Buggingen is a municipality in the district of Breisgau-Hochschwarzwald in Baden-Württemberg in southern Germany located between the Rhine Valley and the Black Forest on the northern edge of Markgräflerland.
Buggingen lies in the western part of the pre-Black Forest mountains.
It is home to many vineyards and is a largely agricultural center. It also is home to Germany's largest tech mail order company. Buggingen administratively also includes Seefelden and Betberg.
The village was first referred to in 778. It was mentioned in the "Urkundebuch" of the monastery of Lorsch as "Buchinger marca". In 940 the village shifted to the control of the Bishop of Constance.
As far as can be ascertained, Buggingen has been associated with vineyards throughout its history. The settlement of Buggingen has its origins in the alemannische. As a number of documents confirm, the majority of the property was in the hands of the church. Property owners were the monasteries in Lorsch, St. Blasien, Tennenbach, St. Peter, St. Trudpert, Sulzburg, Kappel, Neuenburg, Adelhausen, Sitzenkirch und Sölden.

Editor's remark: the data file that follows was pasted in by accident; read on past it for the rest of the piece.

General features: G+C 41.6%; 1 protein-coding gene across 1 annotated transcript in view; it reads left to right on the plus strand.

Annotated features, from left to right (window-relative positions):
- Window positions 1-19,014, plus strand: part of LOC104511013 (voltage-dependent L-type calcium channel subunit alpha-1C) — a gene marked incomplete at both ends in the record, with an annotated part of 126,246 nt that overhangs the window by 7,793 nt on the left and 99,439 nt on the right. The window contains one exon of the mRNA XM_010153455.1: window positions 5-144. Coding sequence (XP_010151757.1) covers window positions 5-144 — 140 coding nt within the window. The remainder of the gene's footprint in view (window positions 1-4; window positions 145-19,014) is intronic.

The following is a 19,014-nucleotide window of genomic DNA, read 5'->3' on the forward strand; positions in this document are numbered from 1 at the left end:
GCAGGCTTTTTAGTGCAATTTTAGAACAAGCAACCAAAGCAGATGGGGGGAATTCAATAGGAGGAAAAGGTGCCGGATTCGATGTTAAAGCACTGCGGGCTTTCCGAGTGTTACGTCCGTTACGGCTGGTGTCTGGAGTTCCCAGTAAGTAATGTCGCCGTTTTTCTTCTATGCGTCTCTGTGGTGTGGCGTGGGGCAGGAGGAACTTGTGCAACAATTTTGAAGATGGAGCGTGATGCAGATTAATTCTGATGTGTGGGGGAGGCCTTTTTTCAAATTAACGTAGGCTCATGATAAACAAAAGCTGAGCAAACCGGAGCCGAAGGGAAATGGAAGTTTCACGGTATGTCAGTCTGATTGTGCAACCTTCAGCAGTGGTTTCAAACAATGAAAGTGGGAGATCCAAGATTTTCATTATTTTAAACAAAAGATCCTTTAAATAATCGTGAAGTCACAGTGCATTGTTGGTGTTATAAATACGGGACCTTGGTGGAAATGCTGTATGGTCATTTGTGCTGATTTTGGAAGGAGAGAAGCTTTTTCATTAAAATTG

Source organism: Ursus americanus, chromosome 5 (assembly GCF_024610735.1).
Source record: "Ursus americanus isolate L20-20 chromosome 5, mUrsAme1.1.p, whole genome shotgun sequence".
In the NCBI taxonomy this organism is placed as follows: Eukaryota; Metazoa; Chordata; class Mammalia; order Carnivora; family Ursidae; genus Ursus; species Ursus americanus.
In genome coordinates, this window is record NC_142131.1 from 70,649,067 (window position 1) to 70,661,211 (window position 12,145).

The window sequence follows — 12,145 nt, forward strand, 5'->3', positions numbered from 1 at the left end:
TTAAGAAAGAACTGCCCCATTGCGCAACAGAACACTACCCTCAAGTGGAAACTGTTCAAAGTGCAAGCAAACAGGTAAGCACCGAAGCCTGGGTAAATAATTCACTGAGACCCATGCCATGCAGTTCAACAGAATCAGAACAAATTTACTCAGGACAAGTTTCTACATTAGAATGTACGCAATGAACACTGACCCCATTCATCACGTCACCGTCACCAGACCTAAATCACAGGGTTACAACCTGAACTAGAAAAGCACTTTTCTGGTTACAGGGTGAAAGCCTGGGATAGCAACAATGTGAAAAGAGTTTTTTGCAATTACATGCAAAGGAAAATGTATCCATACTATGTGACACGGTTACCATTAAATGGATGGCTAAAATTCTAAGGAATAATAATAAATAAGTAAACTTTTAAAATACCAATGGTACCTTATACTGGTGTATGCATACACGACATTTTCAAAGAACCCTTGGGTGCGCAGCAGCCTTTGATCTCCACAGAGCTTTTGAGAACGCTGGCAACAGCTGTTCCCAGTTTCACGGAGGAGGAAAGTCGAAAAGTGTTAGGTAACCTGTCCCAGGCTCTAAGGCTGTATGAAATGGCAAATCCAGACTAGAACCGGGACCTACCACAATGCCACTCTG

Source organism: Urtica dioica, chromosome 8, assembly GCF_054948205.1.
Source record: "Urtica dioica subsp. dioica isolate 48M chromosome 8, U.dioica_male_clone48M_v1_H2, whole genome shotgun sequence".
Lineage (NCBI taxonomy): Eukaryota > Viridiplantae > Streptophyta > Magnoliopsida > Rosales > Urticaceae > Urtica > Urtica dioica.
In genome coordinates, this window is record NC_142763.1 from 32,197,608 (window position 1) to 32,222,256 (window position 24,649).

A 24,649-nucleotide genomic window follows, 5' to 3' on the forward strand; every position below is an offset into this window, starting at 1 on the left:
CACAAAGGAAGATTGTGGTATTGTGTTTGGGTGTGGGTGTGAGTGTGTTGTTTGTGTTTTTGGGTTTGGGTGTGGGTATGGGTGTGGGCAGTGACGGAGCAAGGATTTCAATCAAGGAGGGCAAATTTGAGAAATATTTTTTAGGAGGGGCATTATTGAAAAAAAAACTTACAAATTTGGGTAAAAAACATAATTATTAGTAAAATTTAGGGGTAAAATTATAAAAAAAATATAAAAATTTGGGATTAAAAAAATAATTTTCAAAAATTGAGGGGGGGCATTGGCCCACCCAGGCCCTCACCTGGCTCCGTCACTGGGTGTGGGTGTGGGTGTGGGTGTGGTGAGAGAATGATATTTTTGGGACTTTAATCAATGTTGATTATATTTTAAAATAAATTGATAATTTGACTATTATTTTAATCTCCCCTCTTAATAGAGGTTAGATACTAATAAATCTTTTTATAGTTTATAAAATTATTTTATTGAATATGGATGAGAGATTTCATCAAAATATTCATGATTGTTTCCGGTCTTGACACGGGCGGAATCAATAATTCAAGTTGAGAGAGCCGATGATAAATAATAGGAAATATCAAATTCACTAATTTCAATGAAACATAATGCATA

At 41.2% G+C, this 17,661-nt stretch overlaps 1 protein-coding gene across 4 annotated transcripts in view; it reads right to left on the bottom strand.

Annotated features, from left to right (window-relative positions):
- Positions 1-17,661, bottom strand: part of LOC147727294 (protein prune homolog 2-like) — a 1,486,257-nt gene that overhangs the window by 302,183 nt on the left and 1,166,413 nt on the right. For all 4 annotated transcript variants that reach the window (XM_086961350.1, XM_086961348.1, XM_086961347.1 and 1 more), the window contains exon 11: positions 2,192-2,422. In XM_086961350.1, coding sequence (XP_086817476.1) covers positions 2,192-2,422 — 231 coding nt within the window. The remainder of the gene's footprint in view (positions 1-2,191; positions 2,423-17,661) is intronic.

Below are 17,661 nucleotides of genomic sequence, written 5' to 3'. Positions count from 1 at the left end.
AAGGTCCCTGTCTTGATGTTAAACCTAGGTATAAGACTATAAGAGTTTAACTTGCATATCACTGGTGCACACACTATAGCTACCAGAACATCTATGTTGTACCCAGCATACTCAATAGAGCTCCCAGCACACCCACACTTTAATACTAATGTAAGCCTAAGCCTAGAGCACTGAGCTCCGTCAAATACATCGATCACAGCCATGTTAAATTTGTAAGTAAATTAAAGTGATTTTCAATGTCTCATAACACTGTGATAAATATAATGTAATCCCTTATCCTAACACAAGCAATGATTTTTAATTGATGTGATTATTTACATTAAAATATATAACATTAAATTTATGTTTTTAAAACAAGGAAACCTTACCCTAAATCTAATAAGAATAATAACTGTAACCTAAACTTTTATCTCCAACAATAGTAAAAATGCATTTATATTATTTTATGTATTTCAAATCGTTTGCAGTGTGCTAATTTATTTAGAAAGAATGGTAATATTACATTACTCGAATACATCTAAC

In 1934, 86 people were killed in an accident at a salt mine near Buggingen. The site of the mine, which was opened in 1904 and closed in 1973, is now a museum.
Perhaps the largest business in the town is a computer mail order catalog company called, Pearl, which also has an outlet store in Auggen.